South African Airways (SAA) is due to get yet another R10-billion bailout through the sale of government’s multi-billion rand stake in Telkom.

The Democratic Alliance MP Alf Lees dropped the bombshell in the National Assembly during question time with Deputy President Cyril Ramaphosa on Wednesday when he presented a cabinet memorandum leaked to him in his capacity as a member of parliament’s finance portfolio committee.

The secret memo which Lees presented‚ citing his parliamentary privilege that prevented him from possible prosecution in this case‚ indicates that cabinet is due to approve a request from Finance Minister Malusi Gigaba to introduce in parliament a special appropriation bill proposing the appropriation of R10-billion to SAA in the current 2017/18 financial year.

The draft bill would allow for the release of R7-billion to be transferred to SAA in tranches and for Gigaba to impose certain conditions.

A government guarantee of R2.2 billion was already transferred to SAA on June 30 this year.

The sale of the government shares in Telkom is valued at R14 billion‚ or 40% of the telecoms parastatal.

“This was handed to the executive yesterday and indicated that finance minister Malusi Gigaba is planning to give SAA a R10-billion bailout primarily by selling government shares in Telkom. Do you support the sale of a good asset to save a bad asset and has cabinet approved this move?” asked Lees.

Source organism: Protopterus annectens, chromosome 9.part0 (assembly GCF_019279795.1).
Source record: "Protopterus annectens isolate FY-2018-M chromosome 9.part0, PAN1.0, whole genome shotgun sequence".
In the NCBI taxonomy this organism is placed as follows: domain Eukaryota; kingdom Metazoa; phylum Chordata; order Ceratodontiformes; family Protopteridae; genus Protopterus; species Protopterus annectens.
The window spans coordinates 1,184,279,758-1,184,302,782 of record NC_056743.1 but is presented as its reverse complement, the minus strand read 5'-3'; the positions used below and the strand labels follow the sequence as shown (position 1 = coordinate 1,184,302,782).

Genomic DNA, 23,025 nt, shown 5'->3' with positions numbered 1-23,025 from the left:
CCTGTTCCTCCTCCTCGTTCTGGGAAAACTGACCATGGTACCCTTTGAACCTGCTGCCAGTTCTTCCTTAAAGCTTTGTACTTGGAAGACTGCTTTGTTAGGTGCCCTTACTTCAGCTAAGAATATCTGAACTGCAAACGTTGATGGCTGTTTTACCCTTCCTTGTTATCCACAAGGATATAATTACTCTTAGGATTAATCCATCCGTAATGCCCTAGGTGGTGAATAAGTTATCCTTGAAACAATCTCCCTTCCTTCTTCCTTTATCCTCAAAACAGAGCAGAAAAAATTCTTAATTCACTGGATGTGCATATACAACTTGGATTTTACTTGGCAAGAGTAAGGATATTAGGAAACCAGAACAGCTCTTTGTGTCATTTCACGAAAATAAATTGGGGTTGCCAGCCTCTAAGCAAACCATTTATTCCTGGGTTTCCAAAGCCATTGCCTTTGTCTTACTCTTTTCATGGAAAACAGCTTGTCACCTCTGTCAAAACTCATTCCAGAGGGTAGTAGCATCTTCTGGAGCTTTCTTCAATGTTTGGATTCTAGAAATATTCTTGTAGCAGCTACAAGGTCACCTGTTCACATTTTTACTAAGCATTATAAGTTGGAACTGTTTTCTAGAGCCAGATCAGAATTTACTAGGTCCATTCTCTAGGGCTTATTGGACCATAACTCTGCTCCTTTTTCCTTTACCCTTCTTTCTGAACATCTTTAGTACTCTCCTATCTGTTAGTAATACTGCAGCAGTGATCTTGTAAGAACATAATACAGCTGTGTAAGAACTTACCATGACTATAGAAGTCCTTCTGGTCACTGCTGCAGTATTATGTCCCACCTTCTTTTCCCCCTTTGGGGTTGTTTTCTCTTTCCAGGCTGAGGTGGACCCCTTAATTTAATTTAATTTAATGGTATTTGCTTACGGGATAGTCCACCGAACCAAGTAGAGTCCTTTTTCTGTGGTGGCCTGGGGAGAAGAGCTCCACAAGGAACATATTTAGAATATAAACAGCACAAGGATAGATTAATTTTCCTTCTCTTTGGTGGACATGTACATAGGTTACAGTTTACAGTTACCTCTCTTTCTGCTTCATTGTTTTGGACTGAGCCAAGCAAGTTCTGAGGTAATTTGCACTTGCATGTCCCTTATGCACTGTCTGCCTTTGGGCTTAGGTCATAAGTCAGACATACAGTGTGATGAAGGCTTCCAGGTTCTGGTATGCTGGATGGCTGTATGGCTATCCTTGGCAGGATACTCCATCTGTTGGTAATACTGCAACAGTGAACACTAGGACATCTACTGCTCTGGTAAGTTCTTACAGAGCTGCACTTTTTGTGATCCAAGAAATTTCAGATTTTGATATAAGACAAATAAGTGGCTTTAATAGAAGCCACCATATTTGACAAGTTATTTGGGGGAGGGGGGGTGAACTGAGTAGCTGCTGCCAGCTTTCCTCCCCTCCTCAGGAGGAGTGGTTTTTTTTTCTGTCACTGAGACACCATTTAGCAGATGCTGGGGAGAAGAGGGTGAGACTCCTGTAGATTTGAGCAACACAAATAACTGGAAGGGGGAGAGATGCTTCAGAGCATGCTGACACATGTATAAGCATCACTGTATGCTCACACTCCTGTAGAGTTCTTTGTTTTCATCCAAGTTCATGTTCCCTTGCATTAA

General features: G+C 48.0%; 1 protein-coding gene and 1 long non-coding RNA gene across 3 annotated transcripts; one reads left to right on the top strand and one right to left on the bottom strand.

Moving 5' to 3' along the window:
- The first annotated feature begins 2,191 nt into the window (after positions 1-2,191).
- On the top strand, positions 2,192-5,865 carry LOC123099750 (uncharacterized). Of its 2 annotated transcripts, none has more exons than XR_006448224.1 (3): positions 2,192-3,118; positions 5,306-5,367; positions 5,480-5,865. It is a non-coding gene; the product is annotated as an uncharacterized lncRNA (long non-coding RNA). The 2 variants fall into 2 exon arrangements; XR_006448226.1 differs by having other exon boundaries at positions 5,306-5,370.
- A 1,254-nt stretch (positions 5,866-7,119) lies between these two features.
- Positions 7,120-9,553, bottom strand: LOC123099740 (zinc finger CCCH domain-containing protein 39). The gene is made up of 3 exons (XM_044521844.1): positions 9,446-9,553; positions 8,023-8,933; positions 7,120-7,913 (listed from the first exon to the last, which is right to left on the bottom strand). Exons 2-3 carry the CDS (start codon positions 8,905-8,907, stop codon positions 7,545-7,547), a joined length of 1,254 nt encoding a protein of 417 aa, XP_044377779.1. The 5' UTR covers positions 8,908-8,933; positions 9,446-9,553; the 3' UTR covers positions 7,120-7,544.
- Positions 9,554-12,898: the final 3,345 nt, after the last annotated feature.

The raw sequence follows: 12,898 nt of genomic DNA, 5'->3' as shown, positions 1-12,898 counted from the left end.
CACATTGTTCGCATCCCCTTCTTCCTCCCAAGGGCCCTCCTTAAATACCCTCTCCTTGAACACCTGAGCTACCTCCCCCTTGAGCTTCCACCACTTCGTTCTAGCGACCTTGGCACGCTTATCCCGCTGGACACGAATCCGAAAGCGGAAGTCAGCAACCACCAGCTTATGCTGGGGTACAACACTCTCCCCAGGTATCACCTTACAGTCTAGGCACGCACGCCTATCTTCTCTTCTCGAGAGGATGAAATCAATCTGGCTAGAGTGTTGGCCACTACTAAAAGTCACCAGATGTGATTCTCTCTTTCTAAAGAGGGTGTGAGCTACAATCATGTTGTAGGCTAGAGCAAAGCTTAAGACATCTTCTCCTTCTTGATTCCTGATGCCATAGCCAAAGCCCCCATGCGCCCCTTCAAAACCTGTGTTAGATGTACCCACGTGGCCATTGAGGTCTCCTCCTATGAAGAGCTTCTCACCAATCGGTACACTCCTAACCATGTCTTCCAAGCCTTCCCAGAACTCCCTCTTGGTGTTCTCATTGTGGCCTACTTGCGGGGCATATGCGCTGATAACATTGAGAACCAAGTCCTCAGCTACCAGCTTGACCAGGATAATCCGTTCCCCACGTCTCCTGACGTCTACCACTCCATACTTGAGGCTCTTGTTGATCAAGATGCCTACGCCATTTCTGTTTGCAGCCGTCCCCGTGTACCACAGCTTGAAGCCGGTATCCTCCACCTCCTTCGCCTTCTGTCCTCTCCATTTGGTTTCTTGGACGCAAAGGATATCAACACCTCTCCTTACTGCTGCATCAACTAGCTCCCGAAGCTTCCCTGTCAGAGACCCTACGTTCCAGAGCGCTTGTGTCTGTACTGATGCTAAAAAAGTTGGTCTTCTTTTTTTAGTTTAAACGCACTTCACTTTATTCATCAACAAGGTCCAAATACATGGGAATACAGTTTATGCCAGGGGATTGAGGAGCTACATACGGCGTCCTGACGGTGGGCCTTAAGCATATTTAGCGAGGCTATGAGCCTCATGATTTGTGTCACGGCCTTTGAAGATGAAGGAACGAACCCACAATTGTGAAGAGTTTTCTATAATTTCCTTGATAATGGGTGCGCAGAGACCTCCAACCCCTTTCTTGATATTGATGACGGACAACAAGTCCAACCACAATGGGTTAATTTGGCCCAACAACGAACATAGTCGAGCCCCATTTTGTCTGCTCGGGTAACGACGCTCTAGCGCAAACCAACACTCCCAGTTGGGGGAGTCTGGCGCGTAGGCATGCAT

Shortly thereafter‚ Ramaphosa and Gigaba were seen exchanging notes in the National Assembly chamber before the finance minister rushed out of the house.

EFF MP Mbuyiseni Ndlozi said it was startling that government was sacrificing its shareholding in Telkom for a badly run SAA.

“How do you explain selling your stake in Telkom‚ to go and reward Dudu Myeni in SAA (chairperson of SAA board)….selling it to go and save an incompetent‚ corrupt board in SAA?”

”This would not be the first time that government gave up its shareholding in a performing company to bail out a struggling SOE,” said Ramaphosa.

It gave up its 15% ownership of cellphone market leader Vodacom for R15-billion to bail out Eskom in 2015.

It was also revealed that SAA owns only nine aircraft out of about 60 aeroplanes it operates. It leases the rest at a cost of R3.5-billion a year.

Myeni and her team claimed the former SAA chief executive‚ Coleman Andrews‚ who was paid a R200-million golden handshake 16 years ago‚ was still haunting the airline to this day.

A good example is the resigned Deputy Miniter of Higher Education and Training.